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Getting your book from idea to printed page

Professional firms that benefit most from publishing a book are those wanting to stake a claim to a particular area of knowledge. Because of the amount of work (and diverted billable hours) involved in producing a book, it is important to pick an area that the firm really, really wants to be known for.

Some business professionals have a clear idea of how to organize their ideas into chapters and subheadings, and then start to populate those sub-headings with their ideas. Some of them can write quickly enough, and well enough, to make this a good use of their time. Some even have the tenacity to stick to the project and get it done in a reasonable time, working around their billable work and other priorities.

Most business professionals don’t meet those criteria. This can mean finding them the professional support that they need, and this can come in several ways. From the most intensive to least:

Hire a ghost-writer

This is a professional writer, easily recruited through agencies and freelance organizations. This person will interview your designated author or authors and work with any material that they already have written, and prepare a draft text for the author to review and edit. Done a chapter at a time, the ghost prepares the text of the book, using the terms and style of the author, and bringing the author’s personality across.

What does this cost? Rates are all over the place, but if I say a low end of US$10,000 for a competent ghost to do a reasonable-length book, that will provide an idea. If that sounds like a lot, consider how many hours it would take the named author of the book to generate the copy -- which would be time diverted from billable work for clients, mentoring juniors … or attending their child’s Little League game -- maybe even sleeping.
 
Then, consider if that book was the determining factor in bring in even a small job to the firm -- which may well be north of $10K, and result in a long-term relationship.

Transcribe a recording

Some business professionals feel more comfortable talking than they do writing. So have them talk, with a purpose. They need first of all to develop an outline for each chapter or section of the book -- the topics that need to be covered -- and then the author sits in a quiet room with an electronic recording device, and talks.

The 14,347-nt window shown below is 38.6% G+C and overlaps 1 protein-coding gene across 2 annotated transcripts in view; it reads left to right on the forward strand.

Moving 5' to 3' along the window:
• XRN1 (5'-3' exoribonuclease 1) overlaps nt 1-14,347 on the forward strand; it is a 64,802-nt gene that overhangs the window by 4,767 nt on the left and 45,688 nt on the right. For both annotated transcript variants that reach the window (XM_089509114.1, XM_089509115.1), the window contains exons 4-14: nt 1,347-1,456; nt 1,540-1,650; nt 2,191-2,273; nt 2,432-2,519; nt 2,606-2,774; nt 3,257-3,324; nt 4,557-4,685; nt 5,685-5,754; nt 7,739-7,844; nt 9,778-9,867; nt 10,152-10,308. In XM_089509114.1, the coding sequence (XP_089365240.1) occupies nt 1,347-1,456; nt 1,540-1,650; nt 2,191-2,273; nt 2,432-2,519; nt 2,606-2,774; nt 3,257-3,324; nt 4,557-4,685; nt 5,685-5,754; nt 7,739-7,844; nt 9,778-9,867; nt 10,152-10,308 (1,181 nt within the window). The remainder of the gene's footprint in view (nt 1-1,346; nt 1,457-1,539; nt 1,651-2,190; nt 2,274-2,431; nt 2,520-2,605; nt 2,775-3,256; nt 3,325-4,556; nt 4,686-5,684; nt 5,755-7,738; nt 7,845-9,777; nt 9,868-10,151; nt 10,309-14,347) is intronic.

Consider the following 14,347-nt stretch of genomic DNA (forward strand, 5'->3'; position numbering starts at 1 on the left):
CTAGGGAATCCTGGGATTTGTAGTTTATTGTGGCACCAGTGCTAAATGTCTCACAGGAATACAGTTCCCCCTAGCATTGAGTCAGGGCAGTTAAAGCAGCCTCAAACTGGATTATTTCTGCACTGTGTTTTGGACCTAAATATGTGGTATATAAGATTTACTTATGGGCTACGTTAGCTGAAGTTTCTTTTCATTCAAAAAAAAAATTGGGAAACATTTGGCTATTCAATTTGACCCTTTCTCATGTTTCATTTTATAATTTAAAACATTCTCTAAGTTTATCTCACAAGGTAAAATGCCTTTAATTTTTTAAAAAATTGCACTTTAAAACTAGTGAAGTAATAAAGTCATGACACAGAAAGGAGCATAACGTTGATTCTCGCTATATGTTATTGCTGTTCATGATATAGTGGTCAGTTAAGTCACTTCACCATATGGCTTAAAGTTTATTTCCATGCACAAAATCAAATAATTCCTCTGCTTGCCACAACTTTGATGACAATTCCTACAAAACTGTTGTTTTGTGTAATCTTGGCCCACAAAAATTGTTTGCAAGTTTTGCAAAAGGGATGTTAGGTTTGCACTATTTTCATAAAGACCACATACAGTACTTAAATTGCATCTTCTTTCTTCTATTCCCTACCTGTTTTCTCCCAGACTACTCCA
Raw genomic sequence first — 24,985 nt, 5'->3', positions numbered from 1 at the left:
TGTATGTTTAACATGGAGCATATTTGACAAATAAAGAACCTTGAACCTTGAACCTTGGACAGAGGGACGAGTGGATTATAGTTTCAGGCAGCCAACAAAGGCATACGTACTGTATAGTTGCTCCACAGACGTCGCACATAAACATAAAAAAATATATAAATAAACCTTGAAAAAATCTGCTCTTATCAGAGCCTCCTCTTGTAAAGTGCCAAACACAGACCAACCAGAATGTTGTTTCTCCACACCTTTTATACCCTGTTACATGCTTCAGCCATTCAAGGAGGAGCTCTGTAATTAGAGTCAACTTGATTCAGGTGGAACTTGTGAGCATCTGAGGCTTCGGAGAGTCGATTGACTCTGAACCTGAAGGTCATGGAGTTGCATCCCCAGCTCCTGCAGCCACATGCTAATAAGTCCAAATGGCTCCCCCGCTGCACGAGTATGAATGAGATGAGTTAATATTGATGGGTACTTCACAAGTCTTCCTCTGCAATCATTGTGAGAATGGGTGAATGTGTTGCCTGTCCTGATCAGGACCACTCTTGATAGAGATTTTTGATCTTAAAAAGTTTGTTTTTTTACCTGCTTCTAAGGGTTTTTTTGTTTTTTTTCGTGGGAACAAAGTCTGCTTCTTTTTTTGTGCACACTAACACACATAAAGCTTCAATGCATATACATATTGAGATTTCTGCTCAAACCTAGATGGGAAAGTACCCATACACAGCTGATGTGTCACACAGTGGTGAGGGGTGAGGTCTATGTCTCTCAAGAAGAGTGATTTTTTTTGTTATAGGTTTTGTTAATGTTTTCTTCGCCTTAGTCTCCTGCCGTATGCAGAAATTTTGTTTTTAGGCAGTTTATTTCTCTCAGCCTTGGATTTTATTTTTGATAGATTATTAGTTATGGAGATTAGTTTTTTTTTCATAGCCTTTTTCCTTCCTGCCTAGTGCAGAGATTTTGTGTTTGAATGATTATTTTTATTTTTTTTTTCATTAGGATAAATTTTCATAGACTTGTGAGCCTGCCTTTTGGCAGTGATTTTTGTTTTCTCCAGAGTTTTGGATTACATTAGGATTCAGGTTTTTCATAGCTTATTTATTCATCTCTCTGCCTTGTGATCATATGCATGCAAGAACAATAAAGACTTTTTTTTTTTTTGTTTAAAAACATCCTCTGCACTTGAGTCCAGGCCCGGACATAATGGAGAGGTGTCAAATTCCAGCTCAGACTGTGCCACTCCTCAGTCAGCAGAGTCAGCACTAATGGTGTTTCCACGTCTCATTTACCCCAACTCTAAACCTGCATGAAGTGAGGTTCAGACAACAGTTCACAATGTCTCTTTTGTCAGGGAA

The recording then gets transcribed, in one of two ways.

While voice-to-text transcription programs are getting better all the time, they still need time to learn the speaker’s way of talking, and it may be necessary to make corrections to the transcription until the program learns how to work with the speaker. There may be specialized terminology that poses difficulty for the transcription program as well. But particularly if they use voice-to-text in other contexts, such as writing articles or blog posts, this is a good option.

The other transcription method involves the human touch. Dictaphone-wielding business executives used to hand microcassette tapes to their secretaries, back in the Mad Men era. Now, it’s done with digital recorders, with the files compressed to a standard such as MP3, and the files are accessed by Dropbox or other service. The ‘secretaries’ may be in India, the Philippines or some other country. The transcribers then send back their documents by e-mail to be reviewed and proof-read, and payment is by PayPal.

This has the benefit of providing good, safe work for people in parts of the world where good, safe workplaces are rare, and the need to earn income is great.

One author or several?

Books with multiple authors -- anthologies, in some cases -- have long been a literary staple. They give the reader multiple views on a subject, matching the expertise of each author.

Multiple-author books help professional firms produce a book without undue burden on any one member of the firm, as well as providing that multi-perspective benefit. If a firm wants to focus on a subject such as sustainable design, for example, it could provide a chapter by several different members, each providing their view on an aspect of sustainability.

Having a ghost-writer can help make this happen in a timely way, as well as ensure a unified voice and design to each chapter.

Writing a book is a major undertaking, particularly given the pressures on senior staff to bring in new projects, supervise projects and mentor juniors. But it can help a firm stand out to be able to say to a prospect, “Here’s a copy of a book we wrote on dealing with the issues you’re facing.”

Carl Friesen

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